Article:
Few TV shows have created as much fervor within the Asian American community as Fresh Off the Boat. Between the coordinated hashtags, back and forth pre-release debates and the constant scrutiny on the smallest of details, it’s easy to forget that this is a network sitcom. Based on the memoir of chef Eddie Huang, Fresh Off the Boat has morphed into a call for change and symbol of pride for the Asian American community.
I had the opportunity to attend the live community screening of the show at The Circle in New York. The nightclub-turned-theater easily hit its 1000-person max capacity with stars Hudson Yang, Eddie Huang and Randall Park mixed in with community sponsors and excited fans. I also attended a talkback for the fifth episode which included a panel featuring Father-of-actor Jeff Yang, Gothamist Co-founder Jen Chung, Comedian Jen Kwok and Entertainment Weekly Staff Writer Ray Rahman. These viewing parties extended beyond the boundaries of New York, cropping up in every city that had some sort of Asian American presence. For a Netflix-in-bed TV viewer, you could say that I’ve been swept into the hype of things too. It was impressive that so many people were excited to watch a show, but even more so that Asian American journalists, celebrities, artists and anyone else invested in the Asian American community were passionately fighting for the show.
It’s easy to see why. As the first Asian American-centered network show in 20 years, Fresh Off the Boat was a breath of fresh air. The show was met with a shower of praise soon after debuting. People were enamored with how cute Forrest Wheeler and Ian Chen were as Eddie’s brothers, Emery and Evan. Critics quickly cited Constance Wu, who plays Eddie’s mother, as a breakout star. The packed crowd at The Circle cheered and booed as little Eddie navigated a white-dominated neighborhood that was all too familiar for the attendees. Continue reading →
Orange is the New Black: Season 2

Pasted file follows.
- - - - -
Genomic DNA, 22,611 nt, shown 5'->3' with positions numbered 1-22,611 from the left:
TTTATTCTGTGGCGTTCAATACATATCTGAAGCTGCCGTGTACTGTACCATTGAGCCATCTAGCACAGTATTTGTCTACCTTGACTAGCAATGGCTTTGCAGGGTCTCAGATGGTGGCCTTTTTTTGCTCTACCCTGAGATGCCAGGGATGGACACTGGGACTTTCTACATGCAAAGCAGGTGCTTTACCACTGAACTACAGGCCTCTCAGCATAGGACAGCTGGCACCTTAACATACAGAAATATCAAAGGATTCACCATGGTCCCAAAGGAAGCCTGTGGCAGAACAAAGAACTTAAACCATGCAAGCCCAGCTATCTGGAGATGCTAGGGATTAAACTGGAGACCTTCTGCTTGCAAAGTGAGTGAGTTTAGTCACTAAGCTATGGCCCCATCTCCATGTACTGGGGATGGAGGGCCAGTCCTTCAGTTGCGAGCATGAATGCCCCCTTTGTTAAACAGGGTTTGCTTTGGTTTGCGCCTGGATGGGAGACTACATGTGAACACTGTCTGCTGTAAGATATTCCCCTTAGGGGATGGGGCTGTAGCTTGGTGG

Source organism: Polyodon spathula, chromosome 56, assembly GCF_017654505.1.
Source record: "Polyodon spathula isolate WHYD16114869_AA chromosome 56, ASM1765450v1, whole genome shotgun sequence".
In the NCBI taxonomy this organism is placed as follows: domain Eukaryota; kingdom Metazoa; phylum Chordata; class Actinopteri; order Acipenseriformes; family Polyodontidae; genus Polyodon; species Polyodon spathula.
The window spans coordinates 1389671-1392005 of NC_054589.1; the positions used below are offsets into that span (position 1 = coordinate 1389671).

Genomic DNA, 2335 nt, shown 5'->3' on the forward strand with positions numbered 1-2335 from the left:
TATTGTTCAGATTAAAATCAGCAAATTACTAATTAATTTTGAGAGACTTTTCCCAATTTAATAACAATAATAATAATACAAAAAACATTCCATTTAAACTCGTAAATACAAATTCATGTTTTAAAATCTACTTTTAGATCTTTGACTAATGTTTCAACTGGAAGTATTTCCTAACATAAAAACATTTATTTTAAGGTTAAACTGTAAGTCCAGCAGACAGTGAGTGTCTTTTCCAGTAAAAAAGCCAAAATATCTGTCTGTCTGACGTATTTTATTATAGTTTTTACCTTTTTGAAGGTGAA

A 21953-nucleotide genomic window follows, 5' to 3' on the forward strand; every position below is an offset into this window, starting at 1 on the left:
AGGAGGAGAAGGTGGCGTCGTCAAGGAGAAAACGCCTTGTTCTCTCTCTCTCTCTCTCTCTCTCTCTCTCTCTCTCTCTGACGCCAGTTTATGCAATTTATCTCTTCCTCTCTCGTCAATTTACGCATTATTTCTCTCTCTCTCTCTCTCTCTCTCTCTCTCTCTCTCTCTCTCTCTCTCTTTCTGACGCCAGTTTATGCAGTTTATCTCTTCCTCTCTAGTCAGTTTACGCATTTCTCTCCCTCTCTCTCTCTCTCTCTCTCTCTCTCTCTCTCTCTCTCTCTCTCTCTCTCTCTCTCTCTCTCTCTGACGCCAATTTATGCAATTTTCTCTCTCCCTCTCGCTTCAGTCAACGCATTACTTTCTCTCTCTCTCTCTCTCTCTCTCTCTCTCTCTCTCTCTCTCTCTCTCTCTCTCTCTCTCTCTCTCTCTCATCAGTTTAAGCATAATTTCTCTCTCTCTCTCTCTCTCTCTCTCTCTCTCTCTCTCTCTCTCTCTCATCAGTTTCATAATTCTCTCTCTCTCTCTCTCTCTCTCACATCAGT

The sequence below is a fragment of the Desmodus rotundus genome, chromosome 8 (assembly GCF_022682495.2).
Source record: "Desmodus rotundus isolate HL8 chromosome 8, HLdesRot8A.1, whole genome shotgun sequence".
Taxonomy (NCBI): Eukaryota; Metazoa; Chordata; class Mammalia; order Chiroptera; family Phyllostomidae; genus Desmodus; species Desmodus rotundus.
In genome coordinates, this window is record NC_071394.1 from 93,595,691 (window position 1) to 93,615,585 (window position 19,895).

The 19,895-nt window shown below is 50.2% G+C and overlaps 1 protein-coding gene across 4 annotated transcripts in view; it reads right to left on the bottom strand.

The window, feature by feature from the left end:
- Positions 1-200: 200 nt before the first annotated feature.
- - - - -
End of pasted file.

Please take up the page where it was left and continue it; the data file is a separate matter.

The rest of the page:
Now Streaming On Netflix
Jenji Kohan framework tends to be one in which an upper middle class attractive white woman who has been living a fairly sheltered life must contend with her world falling apart. In ‘Weeds” it’s the untimely death of Nancy Botwin’s husband leaving Nancy to figure out how to maintain her suburban lifestyle and raise her two kids. In OITHB, Piper Chapman, is engaged to be married and the expensive soap and her best friend Polly make is about hit Barney’s when her past rears it’s ugly head in the shape of a post-college lesbian relationship with an international drug trafficker. Just as Piper is about to marry a man and secure a conventional life, her ex-lover Alex gives her up and she is sentenced to a year in a minimum security prison.
After these inciting incident these women found themselves in the underbelly of society (for Nancy Botwin it’s the world of drug dealing; for Piper Chapman it’s prison.) The white washed polite world they grew up in still shows its mark as when Nancy Botwin bundles her weed in cutesy little packaging. Similarly, Chapman instead of throwing down with the prison chef, who she unwittingly insulted, she makes her a special lotion out of hot peppers to soothe her back pains. After being pushed out from the white upper crust and having to hustle to survive both Kohan’s main characters find strength they never knew they had, forming real connections with people who have never lived in their economic bracket, and like Walter White find a thrill in their new identities. They find the little badass inside their white girl body, and not only do these women survive, but most of the time thrive. Continue reading →